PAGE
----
The tussle between the GMR group and the Maldives government took a new turn on Tuesday, with the latter saying that it had negotiated a settlement with GMR Male International Airport Ltd (GMIAL), according to which the company would hand over the airport on the midnight of December 7. It said the compensation to be paid to the company would be based on the decision of the arbitration case, being heard in a Singapore court.
However, GMIAL denied this, saying no settlement was arrived at between the two and it categorically refuted “the version of events being portrayed” about its meeting with top Maldives government officials on Tuesday.
The company, however, agreed to a suggestion made by the Maldives’ acting transport minister that the two should continue their dialogue. “We will always maintain dialogue, but our legal position is very clear and we will not compromise on our legal position, which is clearly supported by the injunction (by the Singapore High Court),” said Andrew Harrison, CEO of GMIAL.
|BEGGING TO DISAGREE|
The Maldives government offered 100 per cent employment in Maldives Airports Company Limited (MACL) to all staff currently working for GMIAL and said an announcement would be made tomorrow by the MACL board. The offer includes both local and foreign staff at their existing terms and conditions, including salary.
The Maldives government, through a communication on November 27, had terminated the contract with GMIAL, which had the concession to run the Male international airport for 25 years, and asked GMIAL to hand over the airport within seven days.
Masood Imad, media secretary in the President’s office, told Business Standard: “GMR has agreed to a transfer of the operation to MACL and the handing over will be done on the zero hour. A deal has been negotiated.”
Masood added that while it was not possible at the moment to fix the quantum of arbitration, the matter would be decided in the Singapore court where it is under arbitration. He also reiterated that no force would be used and the transfer would be undertaken according to the law.
Asked about the telephonic conversation that Indian Foreign Minister Salman Khurshid had with his Maldives counterpart, Masood said: “They have been talking every day and the Indian government is completely aware of all the developments.” He also confirmed that Maldives President Mohammed Waheed would be writing to Prime Minister Manmohan Singh to explain the issue.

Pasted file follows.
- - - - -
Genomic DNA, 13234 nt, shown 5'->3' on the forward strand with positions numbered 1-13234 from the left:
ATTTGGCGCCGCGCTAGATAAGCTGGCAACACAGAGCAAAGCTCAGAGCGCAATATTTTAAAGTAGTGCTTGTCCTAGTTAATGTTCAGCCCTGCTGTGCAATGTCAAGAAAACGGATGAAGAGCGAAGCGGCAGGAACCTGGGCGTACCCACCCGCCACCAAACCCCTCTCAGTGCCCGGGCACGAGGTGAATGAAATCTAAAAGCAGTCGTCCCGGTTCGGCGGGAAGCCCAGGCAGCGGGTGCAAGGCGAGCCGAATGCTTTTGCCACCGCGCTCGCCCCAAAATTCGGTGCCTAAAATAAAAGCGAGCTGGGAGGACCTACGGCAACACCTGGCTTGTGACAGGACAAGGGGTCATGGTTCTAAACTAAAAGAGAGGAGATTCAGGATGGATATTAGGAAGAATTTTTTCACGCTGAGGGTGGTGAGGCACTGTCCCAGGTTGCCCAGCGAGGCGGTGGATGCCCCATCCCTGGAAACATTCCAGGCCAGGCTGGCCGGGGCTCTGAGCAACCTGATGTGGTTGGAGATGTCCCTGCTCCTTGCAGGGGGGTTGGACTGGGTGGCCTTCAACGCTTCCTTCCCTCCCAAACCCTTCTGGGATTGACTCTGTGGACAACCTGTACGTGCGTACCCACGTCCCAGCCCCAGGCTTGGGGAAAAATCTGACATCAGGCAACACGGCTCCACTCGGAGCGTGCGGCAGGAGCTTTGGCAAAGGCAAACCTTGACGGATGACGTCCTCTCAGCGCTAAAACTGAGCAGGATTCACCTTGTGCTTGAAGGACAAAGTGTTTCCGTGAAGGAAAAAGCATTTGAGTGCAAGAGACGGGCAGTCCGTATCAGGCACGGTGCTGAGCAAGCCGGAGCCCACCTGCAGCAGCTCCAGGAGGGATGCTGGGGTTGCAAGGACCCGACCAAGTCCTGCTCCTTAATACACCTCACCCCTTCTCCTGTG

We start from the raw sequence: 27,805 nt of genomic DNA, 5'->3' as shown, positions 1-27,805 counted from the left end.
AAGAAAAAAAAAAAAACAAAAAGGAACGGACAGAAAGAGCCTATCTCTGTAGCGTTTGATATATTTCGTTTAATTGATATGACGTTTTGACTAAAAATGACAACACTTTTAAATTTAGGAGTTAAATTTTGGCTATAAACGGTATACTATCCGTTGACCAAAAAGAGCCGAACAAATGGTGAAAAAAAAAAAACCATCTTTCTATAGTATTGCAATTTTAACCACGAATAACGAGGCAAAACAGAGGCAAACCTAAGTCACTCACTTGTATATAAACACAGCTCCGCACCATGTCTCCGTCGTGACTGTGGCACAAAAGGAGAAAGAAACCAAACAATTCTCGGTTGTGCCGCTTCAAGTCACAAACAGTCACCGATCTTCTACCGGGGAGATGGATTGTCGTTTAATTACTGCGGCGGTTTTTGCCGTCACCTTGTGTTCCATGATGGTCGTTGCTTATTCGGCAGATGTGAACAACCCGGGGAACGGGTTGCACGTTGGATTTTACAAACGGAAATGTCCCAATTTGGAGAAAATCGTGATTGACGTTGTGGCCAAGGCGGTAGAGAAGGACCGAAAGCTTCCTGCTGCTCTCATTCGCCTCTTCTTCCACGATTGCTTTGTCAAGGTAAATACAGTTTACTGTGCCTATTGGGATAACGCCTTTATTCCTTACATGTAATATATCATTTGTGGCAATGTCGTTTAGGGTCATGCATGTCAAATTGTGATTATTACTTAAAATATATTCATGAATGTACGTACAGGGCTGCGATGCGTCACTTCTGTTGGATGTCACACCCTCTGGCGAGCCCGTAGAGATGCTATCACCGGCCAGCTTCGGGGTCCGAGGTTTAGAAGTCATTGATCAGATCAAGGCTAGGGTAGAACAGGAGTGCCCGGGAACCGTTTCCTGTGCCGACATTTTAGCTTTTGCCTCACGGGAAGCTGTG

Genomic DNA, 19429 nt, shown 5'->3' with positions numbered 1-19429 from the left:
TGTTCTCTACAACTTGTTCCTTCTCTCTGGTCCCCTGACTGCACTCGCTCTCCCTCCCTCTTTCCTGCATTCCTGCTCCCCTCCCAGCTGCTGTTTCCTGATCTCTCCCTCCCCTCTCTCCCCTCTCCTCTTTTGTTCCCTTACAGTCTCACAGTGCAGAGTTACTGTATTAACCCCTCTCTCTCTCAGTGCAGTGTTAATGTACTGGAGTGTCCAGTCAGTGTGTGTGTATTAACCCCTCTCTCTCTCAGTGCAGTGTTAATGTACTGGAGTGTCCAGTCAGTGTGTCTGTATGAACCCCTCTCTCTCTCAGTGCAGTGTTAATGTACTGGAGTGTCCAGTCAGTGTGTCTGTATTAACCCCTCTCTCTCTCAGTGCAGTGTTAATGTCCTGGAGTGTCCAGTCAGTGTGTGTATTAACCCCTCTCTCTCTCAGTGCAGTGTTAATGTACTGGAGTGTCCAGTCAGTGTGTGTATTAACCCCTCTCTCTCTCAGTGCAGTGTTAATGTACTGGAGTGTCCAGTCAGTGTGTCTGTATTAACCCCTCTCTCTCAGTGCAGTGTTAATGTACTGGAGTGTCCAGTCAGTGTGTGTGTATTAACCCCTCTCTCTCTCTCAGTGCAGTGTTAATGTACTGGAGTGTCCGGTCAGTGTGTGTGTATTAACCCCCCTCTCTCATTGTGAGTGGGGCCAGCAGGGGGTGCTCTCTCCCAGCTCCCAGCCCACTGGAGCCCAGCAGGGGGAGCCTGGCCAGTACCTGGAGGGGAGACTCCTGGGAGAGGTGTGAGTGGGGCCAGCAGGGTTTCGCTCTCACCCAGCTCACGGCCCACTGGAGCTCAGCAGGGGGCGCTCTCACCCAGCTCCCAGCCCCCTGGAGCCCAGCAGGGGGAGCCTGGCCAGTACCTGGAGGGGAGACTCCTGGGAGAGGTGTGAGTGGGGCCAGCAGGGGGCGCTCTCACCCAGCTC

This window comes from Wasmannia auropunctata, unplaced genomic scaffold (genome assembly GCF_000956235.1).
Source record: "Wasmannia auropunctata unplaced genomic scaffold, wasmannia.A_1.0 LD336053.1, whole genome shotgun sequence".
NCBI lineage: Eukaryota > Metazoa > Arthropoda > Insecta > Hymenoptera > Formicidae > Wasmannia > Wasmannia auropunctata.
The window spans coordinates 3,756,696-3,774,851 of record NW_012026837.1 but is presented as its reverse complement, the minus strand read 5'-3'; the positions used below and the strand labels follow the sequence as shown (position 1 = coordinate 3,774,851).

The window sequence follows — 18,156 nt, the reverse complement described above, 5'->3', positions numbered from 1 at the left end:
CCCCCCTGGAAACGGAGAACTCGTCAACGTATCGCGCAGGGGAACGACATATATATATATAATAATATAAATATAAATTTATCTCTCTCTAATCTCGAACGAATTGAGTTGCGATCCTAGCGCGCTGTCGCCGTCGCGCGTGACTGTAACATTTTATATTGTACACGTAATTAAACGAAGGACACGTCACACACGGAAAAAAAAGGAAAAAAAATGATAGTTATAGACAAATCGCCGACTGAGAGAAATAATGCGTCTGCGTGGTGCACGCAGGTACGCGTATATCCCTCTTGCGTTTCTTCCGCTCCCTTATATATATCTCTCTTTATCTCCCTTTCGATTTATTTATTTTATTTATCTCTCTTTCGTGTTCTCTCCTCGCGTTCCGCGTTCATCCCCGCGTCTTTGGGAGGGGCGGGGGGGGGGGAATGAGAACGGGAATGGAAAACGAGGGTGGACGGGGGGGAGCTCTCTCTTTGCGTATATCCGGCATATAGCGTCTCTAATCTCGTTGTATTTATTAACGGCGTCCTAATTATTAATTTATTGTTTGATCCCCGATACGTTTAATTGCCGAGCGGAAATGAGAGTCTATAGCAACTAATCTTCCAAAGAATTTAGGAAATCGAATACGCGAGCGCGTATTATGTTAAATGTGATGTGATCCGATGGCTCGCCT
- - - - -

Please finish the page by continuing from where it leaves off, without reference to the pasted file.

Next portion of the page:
However, according to informed sources, Maldives got little comfort from the conversation between the two foreign ministers. Khurshid conveyed India's displeasure at the Maldives decision and underlined the scrapping of the biggest single Indian foreign direct investment in the Maldives would negatively impact bilateral trade ties and the larger relationship. He also stressed that legal ways should be found to resolve the stalemate.
“No arbitrary and coercive measures should be taken pending the outcome of the legal process underway. Resorting to any such actions would inevitably have adverse consequences for relations between India and Maldives.”
An Indian government spokesperson also said: “We are concerned over reports from Maldives about continuing violence and intimidation against elected representatives and expressions of radical sentiments. There is need to ensure that the rule of law is upheld and principles and tenets of democracy are maintained”.
Explaining the sequence of events, Harrison said he had received a telephone call from a colonel of the Maldives National Defence Force (MNDF), advising him that the acting transport minister, who is also the country’s defence minister, was meeting with MACL representatives at the airport, and would like to call upon him personally.
The meeting was attended by the transport minister, the chairman of the Maldives Civil Aviation Authority, and GMIAL lawyers, among others.
According to Maldives government officials, MACL would be operating the airport from Saturday morning in line with the government communication to GMR. They added that according to their legal advisors, the injunction issued by Singapore High Court does not prevent them from taking over the airport and the injunction could not be applied to a sovereign state.
However, Harrison said GMIAL had made its position clear. The company told Maldives’ brass that the Singapore high court had issued an injunction, which clearly prevents MACL or the Maldivian government from taking any action that will interfere with GMIAL’s operating the airport or taking it over at the end of seven days.
“We remain resolute in our position and there is no question of an offer being made and certainly no question of any alleged offer being accepted as we will simply not agree to our rights nor the injunction being undermined in any way,” added Harrison
The acting transport minister, according to Harrison, explained that he was not a legal person and would arrange for his legal team to meet GMIAL’s lawyers tomorrow to discuss the legal matters.